The gift of the forgotten commandment

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In Sunday School I learned the 10 commandments, but really there were only 9.

Honor God, yes. No idols. No cussin’, lying’, murderin’, adultery, disobeyin’ or wanting-what-she’s-got. But that one about the Sabbath? Skip that. We aren’t legalistic about Sundays.

The Sabbath got thrown in the same basket as prohibitions against shellfish, bacon and mixed cloth: Jewish artefacts left at the cross; and there it remained for the first two decades of my walk with God.

Then someone began talking about the radical idea that God had given the commandments to teach Israel a path of life and blessing. Instead of the me-focused social order of human rights, God gave an others-focused social order of human responsibility. The loving obligation to refrain from stealing did the same job as protecting the right to property, except it was better.

Laws for blessing, not burden.

Honor your Mother and Father that it may go well with you

And so, too, my view on the Sabbath has changed. I now understand that Sabbath does not mean Sunday, or even the more authentic Saturday. It means a designated time to rest, and God’s injunction that we should rest is meant to bless us, not burden us.

We are not ruled by the Sabbath, we are graced by it.

We do not belong to the Sabbath, it belongs to us.

And he said to them, “The Sabbath was made for man, not man for the Sabbath. – Mark 2:27.

So then, there remains a Sabbath rest for the people of God. – Hebrews 4:9

I wish you the gift of God’s rest today. May you slow down enough to let Him fill your cup and lead you beside a stream of quiet water.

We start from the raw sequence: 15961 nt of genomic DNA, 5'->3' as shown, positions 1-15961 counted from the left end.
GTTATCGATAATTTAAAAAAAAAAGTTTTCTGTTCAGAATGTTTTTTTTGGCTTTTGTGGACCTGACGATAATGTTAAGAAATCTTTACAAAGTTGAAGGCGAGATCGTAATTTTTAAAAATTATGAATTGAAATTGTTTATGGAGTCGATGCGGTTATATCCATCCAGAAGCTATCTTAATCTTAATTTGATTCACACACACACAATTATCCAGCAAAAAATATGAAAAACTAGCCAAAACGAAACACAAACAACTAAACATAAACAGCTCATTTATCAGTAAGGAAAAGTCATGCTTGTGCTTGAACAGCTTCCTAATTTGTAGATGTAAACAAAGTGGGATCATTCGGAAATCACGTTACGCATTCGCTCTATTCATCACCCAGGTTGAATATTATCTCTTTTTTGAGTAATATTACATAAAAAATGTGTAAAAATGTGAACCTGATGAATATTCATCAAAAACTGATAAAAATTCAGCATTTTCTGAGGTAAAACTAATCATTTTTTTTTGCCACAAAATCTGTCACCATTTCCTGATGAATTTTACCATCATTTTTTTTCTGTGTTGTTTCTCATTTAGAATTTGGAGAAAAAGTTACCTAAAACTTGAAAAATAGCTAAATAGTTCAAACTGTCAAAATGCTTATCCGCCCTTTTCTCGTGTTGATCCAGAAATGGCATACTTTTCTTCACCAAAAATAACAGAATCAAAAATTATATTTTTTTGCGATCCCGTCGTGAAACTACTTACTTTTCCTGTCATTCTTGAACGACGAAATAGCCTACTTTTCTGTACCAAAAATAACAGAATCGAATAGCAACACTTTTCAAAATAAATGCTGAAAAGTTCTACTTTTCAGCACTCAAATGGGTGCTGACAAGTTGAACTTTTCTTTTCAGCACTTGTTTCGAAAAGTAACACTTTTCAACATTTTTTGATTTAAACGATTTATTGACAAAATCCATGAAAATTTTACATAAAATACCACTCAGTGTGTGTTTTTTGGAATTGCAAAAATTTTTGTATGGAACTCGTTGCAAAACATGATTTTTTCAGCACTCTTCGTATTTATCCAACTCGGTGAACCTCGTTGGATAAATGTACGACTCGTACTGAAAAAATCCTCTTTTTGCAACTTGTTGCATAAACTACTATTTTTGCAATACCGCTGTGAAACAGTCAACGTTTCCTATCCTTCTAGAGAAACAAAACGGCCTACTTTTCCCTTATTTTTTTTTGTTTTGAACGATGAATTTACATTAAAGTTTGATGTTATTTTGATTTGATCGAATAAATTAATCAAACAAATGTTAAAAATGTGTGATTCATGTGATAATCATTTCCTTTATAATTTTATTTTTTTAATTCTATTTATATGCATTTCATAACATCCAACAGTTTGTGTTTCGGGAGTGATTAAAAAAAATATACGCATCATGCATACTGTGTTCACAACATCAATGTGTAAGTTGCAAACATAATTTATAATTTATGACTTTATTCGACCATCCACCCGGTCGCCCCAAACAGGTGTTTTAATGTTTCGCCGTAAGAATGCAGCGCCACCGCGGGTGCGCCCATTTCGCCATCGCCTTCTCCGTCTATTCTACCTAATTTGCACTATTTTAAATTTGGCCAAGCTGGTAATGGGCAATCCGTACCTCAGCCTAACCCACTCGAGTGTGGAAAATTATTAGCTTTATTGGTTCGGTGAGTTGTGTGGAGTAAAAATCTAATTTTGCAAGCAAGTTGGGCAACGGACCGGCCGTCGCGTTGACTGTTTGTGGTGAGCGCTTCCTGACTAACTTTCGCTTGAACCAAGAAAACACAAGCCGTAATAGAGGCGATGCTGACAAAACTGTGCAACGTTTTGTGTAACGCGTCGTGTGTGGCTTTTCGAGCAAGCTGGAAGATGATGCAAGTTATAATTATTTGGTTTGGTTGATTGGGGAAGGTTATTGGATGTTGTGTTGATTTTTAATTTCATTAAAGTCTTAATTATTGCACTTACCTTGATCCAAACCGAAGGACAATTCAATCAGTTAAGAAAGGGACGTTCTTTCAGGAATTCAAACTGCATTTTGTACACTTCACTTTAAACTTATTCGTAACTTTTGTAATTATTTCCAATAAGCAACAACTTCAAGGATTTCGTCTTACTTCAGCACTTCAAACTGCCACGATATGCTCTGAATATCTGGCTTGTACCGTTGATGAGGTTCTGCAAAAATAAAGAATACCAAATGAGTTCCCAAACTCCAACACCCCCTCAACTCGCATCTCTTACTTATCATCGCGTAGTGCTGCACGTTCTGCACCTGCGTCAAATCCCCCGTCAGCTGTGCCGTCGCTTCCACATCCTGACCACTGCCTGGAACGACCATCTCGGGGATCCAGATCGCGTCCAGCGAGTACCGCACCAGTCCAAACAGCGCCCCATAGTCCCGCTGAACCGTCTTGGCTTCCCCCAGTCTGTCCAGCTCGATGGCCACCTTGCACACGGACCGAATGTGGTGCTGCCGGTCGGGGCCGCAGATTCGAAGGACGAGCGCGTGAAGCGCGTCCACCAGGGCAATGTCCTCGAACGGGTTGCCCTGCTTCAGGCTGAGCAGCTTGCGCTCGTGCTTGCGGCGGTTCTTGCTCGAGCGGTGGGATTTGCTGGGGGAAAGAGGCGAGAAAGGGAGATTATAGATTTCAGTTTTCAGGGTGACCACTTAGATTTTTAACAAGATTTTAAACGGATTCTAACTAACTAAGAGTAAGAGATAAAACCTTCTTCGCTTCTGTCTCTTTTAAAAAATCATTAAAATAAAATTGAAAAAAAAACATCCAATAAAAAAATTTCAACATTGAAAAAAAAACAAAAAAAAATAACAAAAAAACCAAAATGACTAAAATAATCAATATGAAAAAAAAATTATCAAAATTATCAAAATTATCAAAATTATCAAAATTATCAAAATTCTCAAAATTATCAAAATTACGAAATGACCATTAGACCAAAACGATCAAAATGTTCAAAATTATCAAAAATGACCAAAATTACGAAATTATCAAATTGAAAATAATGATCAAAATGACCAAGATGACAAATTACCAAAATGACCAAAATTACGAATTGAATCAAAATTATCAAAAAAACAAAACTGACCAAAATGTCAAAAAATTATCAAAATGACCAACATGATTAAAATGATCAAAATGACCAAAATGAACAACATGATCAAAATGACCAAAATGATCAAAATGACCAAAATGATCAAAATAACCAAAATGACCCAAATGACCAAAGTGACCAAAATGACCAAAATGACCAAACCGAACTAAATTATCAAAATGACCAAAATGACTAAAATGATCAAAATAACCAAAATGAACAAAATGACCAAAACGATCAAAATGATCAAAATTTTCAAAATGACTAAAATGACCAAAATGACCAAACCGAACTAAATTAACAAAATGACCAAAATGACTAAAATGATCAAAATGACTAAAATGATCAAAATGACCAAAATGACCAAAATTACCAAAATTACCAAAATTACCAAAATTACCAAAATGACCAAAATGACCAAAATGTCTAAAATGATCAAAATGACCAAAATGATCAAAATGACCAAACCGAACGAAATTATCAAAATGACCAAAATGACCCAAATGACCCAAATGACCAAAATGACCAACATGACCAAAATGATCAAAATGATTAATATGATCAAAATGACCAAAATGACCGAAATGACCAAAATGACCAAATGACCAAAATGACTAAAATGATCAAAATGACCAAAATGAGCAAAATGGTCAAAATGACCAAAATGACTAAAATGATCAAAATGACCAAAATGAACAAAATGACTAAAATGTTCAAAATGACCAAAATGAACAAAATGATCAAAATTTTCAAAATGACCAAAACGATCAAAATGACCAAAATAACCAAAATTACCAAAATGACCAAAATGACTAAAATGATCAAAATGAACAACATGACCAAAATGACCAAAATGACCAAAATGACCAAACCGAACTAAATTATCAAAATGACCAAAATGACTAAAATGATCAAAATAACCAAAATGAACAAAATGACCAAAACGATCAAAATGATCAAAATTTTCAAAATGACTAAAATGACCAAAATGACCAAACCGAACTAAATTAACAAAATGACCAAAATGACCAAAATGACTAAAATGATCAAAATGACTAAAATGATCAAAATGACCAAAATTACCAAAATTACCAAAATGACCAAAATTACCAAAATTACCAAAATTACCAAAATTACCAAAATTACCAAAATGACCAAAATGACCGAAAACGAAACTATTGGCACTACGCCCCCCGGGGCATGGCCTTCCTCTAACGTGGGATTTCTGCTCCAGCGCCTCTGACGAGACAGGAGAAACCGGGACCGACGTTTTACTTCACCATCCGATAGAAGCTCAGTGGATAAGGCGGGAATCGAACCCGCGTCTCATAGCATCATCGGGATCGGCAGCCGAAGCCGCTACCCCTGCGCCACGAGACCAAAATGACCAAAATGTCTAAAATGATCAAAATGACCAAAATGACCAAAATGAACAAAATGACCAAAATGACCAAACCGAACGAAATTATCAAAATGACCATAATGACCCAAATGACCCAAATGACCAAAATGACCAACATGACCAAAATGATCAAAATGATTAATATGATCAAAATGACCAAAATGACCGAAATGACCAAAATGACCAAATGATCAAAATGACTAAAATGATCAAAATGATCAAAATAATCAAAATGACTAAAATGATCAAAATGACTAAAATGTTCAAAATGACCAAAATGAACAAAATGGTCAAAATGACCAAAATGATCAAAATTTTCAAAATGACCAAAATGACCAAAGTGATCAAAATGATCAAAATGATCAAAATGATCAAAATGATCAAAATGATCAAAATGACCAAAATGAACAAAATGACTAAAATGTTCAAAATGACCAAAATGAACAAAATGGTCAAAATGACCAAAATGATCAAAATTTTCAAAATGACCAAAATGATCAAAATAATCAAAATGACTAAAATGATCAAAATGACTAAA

The mind that comes to rest is tended
In ways that it cannot intend:
Is borne, preserved, and comprehended
By what it cannot comprehend.

Your Sabbath, Lord, thus keeps us by
Your will, not ours. And it is fit
Our only choice should be to die
Into that rest, or out of it.

Wendell Berry (1934-)

20131019-202949.jpgThis post is day 20 of 31 Days of Belonging. For a full list of posts, click here.

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7 thoughts on “The gift of the forgotten commandment”

  1. I’ve been thinking a lot about sabbath, and what it looks like to take a sabbath with young children. In college it felt impossible to take Sundays for rest because I was neurotic and thought I needed to be studying. But by my senior year I figured out ways to take a sabbath and we carried this discipline into young married life. Oh, how I loved my Sundays! But now it feels impossible again to rest on Sundays. I’ve contemplated starting a freezer meal line-up so that I don’t have to cook and then maybe just changing my expectations (?) but I’m wondering if you have any wisdom or insight on how to make Sunday a Sabbath day while still changing diapers, chasing kids, etc. Give me your wisdom, friend!

  2. P.S. Just saw your tweet back to me. Thank you! And please don’t feel the need to respond to this at all, but certainly not today. It’s Sunday, after all! 🙂

  3. A couple of comments, if I may, actually three. First, I think it confuses the issue to call Sunday, the Sabbath. The OT clearly teaches that the Sabbath was given to Israel, Exodus 31:17, as a memorial of their redemption from Egyptian slavery, Deuteronomy 12:15. Sunday is a memorial of the resurrection of our Lord, something Israel knew nothing about, although prophets much later than Moses predicted it. Second, If you’re going to keep the OT Sabbath, then you have to keep everything in the Law, even the “shellfish, bacon and mixed cloth,” Deuteronomy 4:2, “You shall not add to the word which I command you, nor take anything from it, that you may keep the commandments of the LORD your God which I command you.” No more cheeseburgers, because you can’t mix meat and milk. Third, and finally, nine of the ten commandments are repeated in the NT. The only one omitted? The fourth, about the Sabbath. Christians live under the New Testament, not the Old, though there is much there for our instruction, 1 Corinthians 10:11.

    1. Thanks for your comments, Clarence. I’m sorry if my post was confusing: I don’t think Sunday and the sabbath are the same, but in my Sunday school upbringing they were often equated. It was only when I began to realize that the sabbath day of the week was a representation or Gods bigger ideal of a sabbath REST, where the emphasis is on REST not the day, that things began to make more sense to me.

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